By Dawn Waters Baker
Three weeks into a month-long residency at Gettysburg National Military Park, I received the news that my dad had suffered a stroke. I flew out of Baltimore that evening and arrived at my parents’ house in Dallas around midnight. Not able to fly home with me, my husband and daughters had to make the long drive back from Pennsylvania on their own. Early the morning after I arrived, my sister sent word that it was time to gather at the hospital. Daddy’s kidneys had shut down and the doctors informed us that there was nothing left for them to do. My sister, mom, and I were all there with him—present in those thick and painful moments. But even there I could feel love. We were given people to stand with us during those final moments. Though he couldn’t talk and wasn’t conscious, we each felt deep love for and from dad. Once we decided to not prolong his life on the machines, it was as if Dad agreed with us. His breathing became shallow and his blood pressure got lower and lower. Though he was still tethered to that weary body—one that had suffered the intense pain of cluster headaches for 20 years—it seemed as if Dad was ready to go. I believe the Lord was opening the door, and Dad was passing through it.
After the nurse returned and removed his tubes, he looked so peaceful and handsome. It took only about two minutes for him to stop breathing—it happened so fast—and then I knew I was looking at just a body, not my dad but very much my dad at the same time. His soft hands and his feet. The way he trimmed his beard so carefully and neatly. This was the casing I had loved so long, but the energy and spirit were no longer with us. And there was no way to call him back through the door.
As I’ve been filing through all the photos I took while I was in Gettysburg, along with my accompanying painting studies, I feel as if God has been showing me that He was readying me for something difficult. I had been looking at a landscape filled with death and pain, and yet every time I ventured outdoors I found beauty and life. I even asked the Lord, “Really? Am I seeing this right?” I wrote in my journal: “These families lived their lives sowing and reaping and waiting and one day there was fire and blood and the farms became more than homes—hospitals, sniper hide-outs, and places to steal food to eat. They became drenched in all of it—the mess of men and animals crashing together in a great battle, and the land held it like the hand of God. It is a gift to stand in the same landscape and breathe the air, feel the rain or sun cycle of the day, and be human in a place of such tension. But there is a peace here too. Like the sunrise or sunset. The beauty opens the window to the reality of this space. Only beauty can do that because it holds it here in kindness so we can bear it, such sorrow and death.”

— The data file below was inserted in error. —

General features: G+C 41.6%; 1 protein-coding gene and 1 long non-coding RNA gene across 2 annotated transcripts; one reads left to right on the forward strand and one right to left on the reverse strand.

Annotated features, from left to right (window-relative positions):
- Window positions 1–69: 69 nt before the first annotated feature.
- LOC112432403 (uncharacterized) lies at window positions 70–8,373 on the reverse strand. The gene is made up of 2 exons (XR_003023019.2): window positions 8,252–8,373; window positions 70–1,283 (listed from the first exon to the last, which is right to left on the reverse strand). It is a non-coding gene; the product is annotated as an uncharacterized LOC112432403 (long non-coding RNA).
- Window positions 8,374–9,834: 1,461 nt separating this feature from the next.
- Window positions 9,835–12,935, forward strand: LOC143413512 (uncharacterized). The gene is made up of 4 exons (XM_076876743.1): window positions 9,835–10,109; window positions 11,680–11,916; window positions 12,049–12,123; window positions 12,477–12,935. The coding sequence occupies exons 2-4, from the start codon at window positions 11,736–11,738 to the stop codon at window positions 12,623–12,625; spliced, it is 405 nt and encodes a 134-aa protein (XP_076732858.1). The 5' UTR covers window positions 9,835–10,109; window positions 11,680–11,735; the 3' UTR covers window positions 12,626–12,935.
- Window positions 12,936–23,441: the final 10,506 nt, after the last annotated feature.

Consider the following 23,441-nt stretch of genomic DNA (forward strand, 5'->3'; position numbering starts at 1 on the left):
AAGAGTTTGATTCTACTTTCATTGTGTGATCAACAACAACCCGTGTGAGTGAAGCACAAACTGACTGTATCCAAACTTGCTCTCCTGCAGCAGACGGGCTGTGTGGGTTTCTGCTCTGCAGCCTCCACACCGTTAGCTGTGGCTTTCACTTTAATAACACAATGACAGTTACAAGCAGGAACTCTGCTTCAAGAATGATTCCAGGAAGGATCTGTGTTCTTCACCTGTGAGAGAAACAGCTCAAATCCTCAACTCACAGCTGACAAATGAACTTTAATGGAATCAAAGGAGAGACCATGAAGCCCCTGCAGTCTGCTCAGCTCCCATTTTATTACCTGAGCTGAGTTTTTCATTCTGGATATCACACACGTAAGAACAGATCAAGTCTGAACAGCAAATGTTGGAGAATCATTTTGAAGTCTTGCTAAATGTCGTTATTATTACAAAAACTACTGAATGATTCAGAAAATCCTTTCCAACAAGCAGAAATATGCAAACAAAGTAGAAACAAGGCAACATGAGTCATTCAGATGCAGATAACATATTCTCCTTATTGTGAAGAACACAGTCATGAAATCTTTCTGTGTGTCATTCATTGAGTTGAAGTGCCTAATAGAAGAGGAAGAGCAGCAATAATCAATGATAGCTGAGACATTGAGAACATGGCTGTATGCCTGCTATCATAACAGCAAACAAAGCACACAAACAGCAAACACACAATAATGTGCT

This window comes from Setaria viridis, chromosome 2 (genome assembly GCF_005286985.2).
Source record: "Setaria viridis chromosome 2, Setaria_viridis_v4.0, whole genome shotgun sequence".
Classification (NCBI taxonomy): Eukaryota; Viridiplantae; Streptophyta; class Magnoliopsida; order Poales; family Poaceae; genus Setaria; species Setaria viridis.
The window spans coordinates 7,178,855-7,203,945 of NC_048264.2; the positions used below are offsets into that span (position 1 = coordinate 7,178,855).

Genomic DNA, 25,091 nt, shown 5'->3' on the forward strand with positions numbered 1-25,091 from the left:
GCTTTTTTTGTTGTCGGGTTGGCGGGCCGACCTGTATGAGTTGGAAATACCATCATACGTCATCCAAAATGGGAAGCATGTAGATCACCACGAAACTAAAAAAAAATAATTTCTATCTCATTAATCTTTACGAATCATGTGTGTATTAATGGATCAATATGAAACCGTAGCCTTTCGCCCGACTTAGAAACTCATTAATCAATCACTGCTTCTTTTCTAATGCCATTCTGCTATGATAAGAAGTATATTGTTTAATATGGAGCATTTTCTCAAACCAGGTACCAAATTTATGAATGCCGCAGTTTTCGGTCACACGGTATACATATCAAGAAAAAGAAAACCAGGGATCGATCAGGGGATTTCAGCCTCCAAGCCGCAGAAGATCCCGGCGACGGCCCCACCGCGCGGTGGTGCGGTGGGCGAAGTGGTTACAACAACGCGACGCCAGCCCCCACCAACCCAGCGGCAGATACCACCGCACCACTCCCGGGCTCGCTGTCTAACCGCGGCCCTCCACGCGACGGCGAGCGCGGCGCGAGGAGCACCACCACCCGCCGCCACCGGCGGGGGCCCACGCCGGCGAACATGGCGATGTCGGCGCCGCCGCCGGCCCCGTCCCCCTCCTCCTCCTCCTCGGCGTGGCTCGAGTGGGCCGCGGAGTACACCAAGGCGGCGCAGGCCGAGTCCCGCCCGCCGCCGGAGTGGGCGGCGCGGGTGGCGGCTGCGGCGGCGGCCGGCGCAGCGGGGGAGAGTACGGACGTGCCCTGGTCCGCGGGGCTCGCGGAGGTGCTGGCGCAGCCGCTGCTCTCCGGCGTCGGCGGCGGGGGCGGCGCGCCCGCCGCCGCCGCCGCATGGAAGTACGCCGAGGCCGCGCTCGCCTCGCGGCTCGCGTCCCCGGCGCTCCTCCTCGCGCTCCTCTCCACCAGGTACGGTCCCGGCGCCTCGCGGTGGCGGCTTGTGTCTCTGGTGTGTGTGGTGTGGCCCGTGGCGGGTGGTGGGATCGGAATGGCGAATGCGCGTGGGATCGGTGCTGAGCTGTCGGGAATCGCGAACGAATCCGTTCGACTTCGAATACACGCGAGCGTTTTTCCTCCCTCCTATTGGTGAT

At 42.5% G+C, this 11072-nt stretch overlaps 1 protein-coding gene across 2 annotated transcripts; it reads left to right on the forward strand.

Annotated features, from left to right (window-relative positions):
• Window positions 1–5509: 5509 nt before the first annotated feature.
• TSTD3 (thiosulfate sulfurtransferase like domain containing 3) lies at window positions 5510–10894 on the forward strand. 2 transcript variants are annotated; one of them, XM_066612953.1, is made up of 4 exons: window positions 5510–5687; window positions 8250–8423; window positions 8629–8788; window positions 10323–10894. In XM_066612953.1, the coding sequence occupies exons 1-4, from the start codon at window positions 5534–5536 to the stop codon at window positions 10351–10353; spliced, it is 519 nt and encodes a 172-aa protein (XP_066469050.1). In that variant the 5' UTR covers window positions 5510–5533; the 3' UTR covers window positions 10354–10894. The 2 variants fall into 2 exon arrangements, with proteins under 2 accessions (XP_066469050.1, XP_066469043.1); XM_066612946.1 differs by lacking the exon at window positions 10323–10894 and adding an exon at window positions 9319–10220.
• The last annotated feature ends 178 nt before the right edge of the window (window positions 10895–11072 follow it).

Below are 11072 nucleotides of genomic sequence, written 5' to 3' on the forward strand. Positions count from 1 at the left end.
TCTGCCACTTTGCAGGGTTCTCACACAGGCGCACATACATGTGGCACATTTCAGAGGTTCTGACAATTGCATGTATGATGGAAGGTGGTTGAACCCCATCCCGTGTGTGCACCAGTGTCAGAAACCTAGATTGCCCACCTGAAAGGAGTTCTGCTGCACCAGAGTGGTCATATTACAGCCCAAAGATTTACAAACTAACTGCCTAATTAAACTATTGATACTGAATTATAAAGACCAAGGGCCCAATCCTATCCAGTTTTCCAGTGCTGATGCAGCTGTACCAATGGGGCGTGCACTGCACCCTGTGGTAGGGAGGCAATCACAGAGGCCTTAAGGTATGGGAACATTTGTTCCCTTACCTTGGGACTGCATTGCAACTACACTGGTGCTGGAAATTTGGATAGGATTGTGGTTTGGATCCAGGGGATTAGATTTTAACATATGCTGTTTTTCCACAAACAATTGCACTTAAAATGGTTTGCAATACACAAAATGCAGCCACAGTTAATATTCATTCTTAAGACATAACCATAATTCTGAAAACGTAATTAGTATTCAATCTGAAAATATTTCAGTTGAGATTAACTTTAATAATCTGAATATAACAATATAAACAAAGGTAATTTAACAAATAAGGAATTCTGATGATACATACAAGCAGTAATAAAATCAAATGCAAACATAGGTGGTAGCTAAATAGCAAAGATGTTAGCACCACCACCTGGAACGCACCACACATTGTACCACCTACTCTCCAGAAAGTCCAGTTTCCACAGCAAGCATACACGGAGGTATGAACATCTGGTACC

Now I am reading these words from the other side of the pain of my dad’s passing, not just viewing it from the standpoint of history or trying to conjure the sentiments that the farmers and townspeople might have felt. I had lost someone dear to me.
I could only go to Dad’s grave in the first few weeks and sit with the newly tilled earth and peer through the tree branches that canopied his grave like wooden wings. I allowed myself to take in the beauty even as I cried from a deep place that felt raw and wounded. Beauty and death both pulled me, and I sat between them in the shadow.
We exist in the tension of the “now” and the “not yet.” As Christians, we live with the eternal hope of our real home, our heavenly one prepared by Christ Himself. Yet we also live in the now: this place of shootings, racism, greed, violence, and death. They tumble together even as we continue to love, hope, dream, and create. We live in peace and pain and the tension of both.
As a painter, I know that opposite colors on the wheel help create tension in a painting. This tension makes the colors “pop” out at the viewer when they are placed together. Traditional Christmas colors are an example of these kinds of opposite colors, yet red and green become a neutral when mixed together—blending into a beautiful cool grey. There seems to be something spiritual to that rule of paint.
As I approach the holidays with mixed dread and delight, in some ways I wish I could just go to bed in November and wake up in January. I don’t want to go through these holidays without Dad. Yet I also find myself hearing the minor keys of the Christmas carols that have become so familiar to me I almost hear past them. For the first time, I sense how the world was laying in sadness and mourning. I see in a new way the struggle of Mary and Joseph. I sense their suffering. I think about Jesus in a cold stable surrounded by human love yet not in His full glory. I am more alive to the Christmas story.
Christmas reminds me of how we have a God who stepped into that tension and stayed with us: Immanuel. His answer to our suffering for all time, “I am with you always…” He doesn’t remove the pain. Not yet. But he neutralizes it. He brings peace as He sits in it with us and holds us in kindness.
Dawn Waters Baker was born and raised a missionary kid in the shadow of Mt.Isarog, an active volcano in a rural area of the Philippines. When she was 10, her family relocated to the big city of Manila, where she was exposed to rampant poverty, and then at age 19, she moved to the U.S. to begin college, and it was there that she found her artistic voice in landscape work. Dawn keeps very busy representing and keeping up with the demand for her work, which has been purchased and/or shown in venues all over the world. For more on Dawn Waters Baker, please click here to go her website.